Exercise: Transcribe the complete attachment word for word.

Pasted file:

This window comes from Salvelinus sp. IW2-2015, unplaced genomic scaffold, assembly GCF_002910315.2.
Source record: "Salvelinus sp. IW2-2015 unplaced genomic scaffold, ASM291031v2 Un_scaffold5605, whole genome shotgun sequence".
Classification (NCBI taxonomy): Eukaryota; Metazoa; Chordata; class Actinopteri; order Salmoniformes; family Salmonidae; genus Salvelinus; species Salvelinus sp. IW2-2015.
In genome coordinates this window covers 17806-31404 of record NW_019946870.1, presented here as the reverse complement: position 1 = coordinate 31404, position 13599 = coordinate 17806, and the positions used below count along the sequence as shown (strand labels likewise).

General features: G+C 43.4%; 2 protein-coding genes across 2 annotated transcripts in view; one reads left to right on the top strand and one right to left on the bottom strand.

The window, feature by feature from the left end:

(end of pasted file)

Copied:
This window comes from Salvelinus sp. IW2-2015, unplaced genomic scaffold, assembly GCF_002910315.2.
Source record: "Salvelinus sp. IW2-2015 unplaced genomic scaffold, ASM291031v2 Un_scaffold5605, whole genome shotgun sequence".
Classification (NCBI taxonomy): Eukaryota; Metazoa; Chordata; class Actinopteri; order Salmoniformes; family Salmonidae; genus Salvelinus; species Salvelinus sp. IW2-2015.
In genome coordinates this window covers 17806-31404 of record NW_019946870.1, presented here as the reverse complement: position 1 = coordinate 31404, position 13599 = coordinate 17806, and the positions used below count along the sequence as shown (strand labels likewise).

General features: G+C 43.4%; 2 protein-coding genes across 2 annotated transcripts in view; one reads left to right on the top strand and one right to left on the bottom strand.

The window, feature by feature from the left end: